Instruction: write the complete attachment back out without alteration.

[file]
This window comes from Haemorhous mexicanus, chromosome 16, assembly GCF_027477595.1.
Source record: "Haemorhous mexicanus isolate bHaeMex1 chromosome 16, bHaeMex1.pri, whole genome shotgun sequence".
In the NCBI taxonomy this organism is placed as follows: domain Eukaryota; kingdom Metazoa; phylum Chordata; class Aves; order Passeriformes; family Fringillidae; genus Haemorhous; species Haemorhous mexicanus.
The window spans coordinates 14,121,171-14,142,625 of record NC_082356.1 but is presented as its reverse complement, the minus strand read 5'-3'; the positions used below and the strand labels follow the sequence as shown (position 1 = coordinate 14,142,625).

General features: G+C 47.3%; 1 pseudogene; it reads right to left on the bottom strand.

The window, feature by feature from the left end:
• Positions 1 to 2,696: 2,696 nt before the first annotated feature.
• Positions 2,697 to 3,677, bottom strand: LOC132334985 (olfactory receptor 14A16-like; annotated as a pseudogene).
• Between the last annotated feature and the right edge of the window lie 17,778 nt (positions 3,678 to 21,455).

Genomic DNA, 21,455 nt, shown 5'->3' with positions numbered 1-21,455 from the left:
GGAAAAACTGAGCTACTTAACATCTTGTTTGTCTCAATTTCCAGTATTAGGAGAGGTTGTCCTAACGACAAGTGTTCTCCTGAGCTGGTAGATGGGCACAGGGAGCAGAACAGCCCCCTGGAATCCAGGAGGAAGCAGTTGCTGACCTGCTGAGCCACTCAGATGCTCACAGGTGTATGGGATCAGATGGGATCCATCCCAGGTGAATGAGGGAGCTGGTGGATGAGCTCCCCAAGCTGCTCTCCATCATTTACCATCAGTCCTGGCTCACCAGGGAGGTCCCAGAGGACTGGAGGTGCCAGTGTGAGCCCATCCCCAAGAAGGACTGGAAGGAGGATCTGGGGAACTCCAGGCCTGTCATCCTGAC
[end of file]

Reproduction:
This window comes from Haemorhous mexicanus, chromosome 16, assembly GCF_027477595.1.
Source record: "Haemorhous mexicanus isolate bHaeMex1 chromosome 16, bHaeMex1.pri, whole genome shotgun sequence".
In the NCBI taxonomy this organism is placed as follows: domain Eukaryota; kingdom Metazoa; phylum Chordata; class Aves; order Passeriformes; family Fringillidae; genus Haemorhous; species Haemorhous mexicanus.
The window spans coordinates 14,121,171-14,142,625 of record NC_082356.1 but is presented as its reverse complement, the minus strand read 5'-3'; the positions used below and the strand labels follow the sequence as shown (position 1 = coordinate 14,142,625).

General features: G+C 47.3%; 1 pseudogene; it reads right to left on the bottom strand.

The window, feature by feature from the left end:
• Positions 1 to 2,696: 2,696 nt before the first annotated feature.
• Positions 2,697 to 3,677, bottom strand: LOC132334985 (olfactory receptor 14A16-like; annotated as a pseudogene).
• Between the last annotated feature and the right edge of the window lie 17,778 nt (positions 3,678 to 21,455).

Genomic DNA, 21,455 nt, shown 5'->3' with positions numbered 1-21,455 from the left:
GGAAAAACTGAGCTACTTAACATCTTGTTTGTCTCAATTTCCAGTATTAGGAGAGGTTGTCCTAACGACAAGTGTTCTCCTGAGCTGGTAGATGGGCACAGGGAGCAGAACAGCCCCCTGGAATCCAGGAGGAAGCAGTTGCTGACCTGCTGAGCCACTCAGATGCTCACAGGTGTATGGGATCAGATGGGATCCATCCCAGGTGAATGAGGGAGCTGGTGGATGAGCTCCCCAAGCTGCTCTCCATCATTTACCATCAGTCCTGGCTCACCAGGGAGGTCCCAGAGGACTGGAGGTGCCAGTGTGAGCCCATCCCCAAGAAGGACTGGAAGGAGGATCTGGGGAACTCCAGGCCTGTCATCCTGAC